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Topics and Tips

Refinishing Hardwood Floors

We get calls all the time from people asking about having their hardwood floors refinished. Sometimes they've had a small water leak and some of the wood has "cupped." Other times the wood has been down for a number of years and just needs a little TLC.

If your floor is in good shape but the finish has worn off, you can have your floor screened and recoated. In this process, the wood is lightly sanded and polyurethane is applied.

If you have a little water damage and your floor is cupped, you will need a heavier sanding. After sanding, stain and polyurethane is applied.

First all furniture, pictures, knick-knacks, absolutely everything in the room will need to be moved out. The floor will be sanded and cleaned. The following day, the floor will be stained. The third day, if the stain is the color you expected, the first coat of polyurethane will be applied. If you want your floor a shade darker, another coat of stain will be applied. The fourth day either the first coat or second coat of polyurethane will be applied. The polyurethane will have to dry between coats. If it is humid outside, this process will take a little longer. It helps if you run your air conditioner. After the polyurethane is dry you can return to life as you knew it.

There are no words to describe how dusty your house will get during this procedure. No matter what type of equipment is used, or how well everything is covered up, you can still expect to do some heavy duty housekeeping for a few months afterwards. The good news is, with proper care, you shouldn't have to repeat this process for 20-25 years.


Water Damaged Carpet

We had a terrible storm last Friday afternoon and alot of water damage to area homes so I thought it would be a good time to post what to do if you have water damage to your carpet.

If you have carpet that has just a little bit water on it, soak up as much of the water as you can, and put a fan on it to circulate the air over it and dry it out. This may take a day or two. Your carpet may feel dry on the top, but you want to make sure that your pad is dried as well. If not, you could end up with a mildew problem. If there is alot of water, and you have a shop vac, use the shop and suck as much of the water out of the carpet as you can. Then put a fan on it and hope for the best.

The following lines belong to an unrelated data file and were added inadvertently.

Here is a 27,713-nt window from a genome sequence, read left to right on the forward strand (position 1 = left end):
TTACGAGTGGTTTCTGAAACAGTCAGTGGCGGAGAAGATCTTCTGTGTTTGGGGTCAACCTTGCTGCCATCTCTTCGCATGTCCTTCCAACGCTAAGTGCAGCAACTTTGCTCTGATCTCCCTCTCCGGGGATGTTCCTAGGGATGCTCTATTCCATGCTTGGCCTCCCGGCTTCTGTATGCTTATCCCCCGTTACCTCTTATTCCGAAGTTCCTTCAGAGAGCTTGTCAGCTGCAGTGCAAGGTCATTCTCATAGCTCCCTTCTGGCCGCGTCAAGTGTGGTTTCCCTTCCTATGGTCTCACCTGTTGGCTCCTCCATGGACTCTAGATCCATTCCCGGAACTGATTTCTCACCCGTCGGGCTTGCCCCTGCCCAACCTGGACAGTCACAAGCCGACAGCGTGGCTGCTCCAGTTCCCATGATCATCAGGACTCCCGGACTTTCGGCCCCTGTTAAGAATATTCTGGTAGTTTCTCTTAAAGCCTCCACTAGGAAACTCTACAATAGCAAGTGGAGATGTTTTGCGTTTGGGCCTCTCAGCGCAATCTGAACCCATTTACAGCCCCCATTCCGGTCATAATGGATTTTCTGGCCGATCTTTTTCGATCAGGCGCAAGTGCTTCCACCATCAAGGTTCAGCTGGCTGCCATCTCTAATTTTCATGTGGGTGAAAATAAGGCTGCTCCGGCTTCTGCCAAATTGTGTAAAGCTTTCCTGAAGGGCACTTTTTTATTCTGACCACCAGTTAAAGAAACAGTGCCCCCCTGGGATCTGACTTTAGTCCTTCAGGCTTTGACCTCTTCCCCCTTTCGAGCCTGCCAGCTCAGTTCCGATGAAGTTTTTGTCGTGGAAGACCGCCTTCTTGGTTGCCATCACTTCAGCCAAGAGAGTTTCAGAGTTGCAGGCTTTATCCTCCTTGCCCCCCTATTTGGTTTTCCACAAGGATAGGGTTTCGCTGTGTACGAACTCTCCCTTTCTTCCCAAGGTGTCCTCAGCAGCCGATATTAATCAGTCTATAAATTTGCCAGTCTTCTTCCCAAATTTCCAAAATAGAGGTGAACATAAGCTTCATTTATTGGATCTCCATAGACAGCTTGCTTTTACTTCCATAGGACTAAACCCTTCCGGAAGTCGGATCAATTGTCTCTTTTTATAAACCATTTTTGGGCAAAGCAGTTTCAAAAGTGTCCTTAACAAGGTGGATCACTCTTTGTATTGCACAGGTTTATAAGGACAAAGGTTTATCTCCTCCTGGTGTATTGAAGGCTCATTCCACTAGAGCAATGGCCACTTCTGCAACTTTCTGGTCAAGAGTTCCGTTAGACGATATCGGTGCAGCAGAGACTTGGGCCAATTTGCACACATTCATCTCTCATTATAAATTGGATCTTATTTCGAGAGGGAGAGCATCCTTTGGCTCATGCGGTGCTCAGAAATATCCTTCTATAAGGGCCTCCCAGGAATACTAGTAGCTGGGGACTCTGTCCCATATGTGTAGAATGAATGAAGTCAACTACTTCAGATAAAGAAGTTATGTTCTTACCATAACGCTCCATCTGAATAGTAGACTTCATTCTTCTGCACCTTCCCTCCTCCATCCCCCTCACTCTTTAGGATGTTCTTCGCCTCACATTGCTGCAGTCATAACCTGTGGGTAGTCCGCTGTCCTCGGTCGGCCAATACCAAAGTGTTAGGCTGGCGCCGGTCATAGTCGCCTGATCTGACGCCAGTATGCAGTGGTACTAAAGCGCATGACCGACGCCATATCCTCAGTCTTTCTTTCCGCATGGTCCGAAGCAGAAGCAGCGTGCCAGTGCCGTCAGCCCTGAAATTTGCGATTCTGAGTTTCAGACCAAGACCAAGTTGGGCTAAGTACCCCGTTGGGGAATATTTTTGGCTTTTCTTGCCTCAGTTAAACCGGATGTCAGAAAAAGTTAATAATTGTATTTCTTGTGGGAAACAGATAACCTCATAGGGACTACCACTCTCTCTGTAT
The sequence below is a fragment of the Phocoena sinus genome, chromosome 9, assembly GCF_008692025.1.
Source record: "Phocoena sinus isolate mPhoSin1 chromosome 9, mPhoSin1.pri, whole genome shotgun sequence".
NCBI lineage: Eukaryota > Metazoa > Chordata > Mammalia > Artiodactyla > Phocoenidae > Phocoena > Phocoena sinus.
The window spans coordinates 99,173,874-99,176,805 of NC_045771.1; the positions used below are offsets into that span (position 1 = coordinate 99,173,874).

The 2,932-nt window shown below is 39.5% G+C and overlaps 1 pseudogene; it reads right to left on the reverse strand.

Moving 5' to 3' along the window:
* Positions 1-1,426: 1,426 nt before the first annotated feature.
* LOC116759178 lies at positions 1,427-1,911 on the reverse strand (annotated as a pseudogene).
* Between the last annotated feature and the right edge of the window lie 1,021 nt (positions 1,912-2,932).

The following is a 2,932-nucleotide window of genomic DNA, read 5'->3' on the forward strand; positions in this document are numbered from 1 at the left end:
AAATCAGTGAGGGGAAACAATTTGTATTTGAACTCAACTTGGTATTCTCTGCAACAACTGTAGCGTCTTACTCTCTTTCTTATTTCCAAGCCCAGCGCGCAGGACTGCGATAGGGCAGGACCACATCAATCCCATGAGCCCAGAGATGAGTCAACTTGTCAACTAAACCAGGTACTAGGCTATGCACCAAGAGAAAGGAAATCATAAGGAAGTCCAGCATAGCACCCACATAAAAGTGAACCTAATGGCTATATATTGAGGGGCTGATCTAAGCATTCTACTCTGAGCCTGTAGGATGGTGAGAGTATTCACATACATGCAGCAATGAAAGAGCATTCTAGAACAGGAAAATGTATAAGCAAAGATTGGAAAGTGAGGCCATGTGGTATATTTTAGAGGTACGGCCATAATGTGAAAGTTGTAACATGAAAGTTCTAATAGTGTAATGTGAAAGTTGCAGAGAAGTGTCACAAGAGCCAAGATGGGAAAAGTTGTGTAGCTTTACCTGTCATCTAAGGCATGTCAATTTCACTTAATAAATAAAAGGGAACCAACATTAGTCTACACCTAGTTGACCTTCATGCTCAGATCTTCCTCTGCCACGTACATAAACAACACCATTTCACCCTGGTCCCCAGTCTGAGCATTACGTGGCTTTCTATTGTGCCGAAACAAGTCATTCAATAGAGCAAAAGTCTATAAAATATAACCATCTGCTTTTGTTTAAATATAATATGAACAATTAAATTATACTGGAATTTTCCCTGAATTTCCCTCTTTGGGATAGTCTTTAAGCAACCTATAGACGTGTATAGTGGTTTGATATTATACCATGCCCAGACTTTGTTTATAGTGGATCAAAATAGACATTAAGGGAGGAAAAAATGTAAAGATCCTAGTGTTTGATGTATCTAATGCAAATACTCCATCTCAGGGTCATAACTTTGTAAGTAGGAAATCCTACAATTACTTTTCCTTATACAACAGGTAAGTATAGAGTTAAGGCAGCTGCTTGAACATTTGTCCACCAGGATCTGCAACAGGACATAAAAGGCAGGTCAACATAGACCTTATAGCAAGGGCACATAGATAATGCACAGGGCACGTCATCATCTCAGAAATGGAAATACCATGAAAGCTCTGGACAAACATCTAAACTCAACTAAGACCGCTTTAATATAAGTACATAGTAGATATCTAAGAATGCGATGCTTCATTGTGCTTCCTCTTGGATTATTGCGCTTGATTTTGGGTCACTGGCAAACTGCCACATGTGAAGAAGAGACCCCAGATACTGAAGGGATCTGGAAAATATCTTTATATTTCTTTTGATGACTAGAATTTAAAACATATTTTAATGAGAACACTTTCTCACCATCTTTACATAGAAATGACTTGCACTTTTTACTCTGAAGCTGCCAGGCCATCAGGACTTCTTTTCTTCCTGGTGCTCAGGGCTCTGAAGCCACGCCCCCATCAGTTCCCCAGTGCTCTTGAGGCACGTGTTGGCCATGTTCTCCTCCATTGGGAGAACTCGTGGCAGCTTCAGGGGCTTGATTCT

Anytime your carpet gets wet for longer than a few hours, it may delaminate, (the backing will separate from the fibers). Your insurance company should be called and they will send an adjuster out to your home to take a look at the damage. Sometimes they will send in a company to clean the carpet, take out the pad, set up dehumidifiers, and reinstall the carpet and pad.

If your carpet needs to be replaced, the adjuster will most likely cut a small piece of your carpet and pad and send them to a lab for analysis. They send it to the lab to ensure that your replacement is the proper face weight and fiber. Sometimes if you have dried your carpet out quickly you might not notice delamination for a few weeks. If this happens, just call your insurance company adjuster back out and they will make sure that your home is back to normal as quickly as possible.


Get Red Wine Stain Out of Your Carpet

For the first time ever, we had a customer come in looking for CarpetAid+.

According to this customer, who was driving from Ohio to Florida, he used it on a red wine stain that had been on his carpet for over a year and it removed the stain. He saw online where the product was available at Kisers Floor Fashions and decided to stop in and pick up a few cans.

I get asked alot about red wine stains, no doubt they are difficult to remove, but I say if a man was willing to make a pit stop like this, it must be a very good product.

The most important thing to remember when removing any stain is to first blot all of the liquid you can out of the carpet. The key word there is BLOT. If you rub, you run the risk of permanently damaging the fibers in the carpet. Saturate the stain with whatever you are cleaning the carpet with and use a white towel to BLOT all of the liquid out of the carpet. Repeat the process until the stain is gone, then finish with water and a clean white towel.


Carpet Cleaning

Good vacuum habits and do it yourself cleaning methods are very effective for most dry soil and dirt. I use and recommend the Capture Cleaning Kits for spot cleaning in between professional cleaning. When I have a spot, I mist the spot with the Capture Premist, brush in the Capture powder, let it dry and vacuum. Sometimes I have to repeat the process, but most of the time it works with just one application.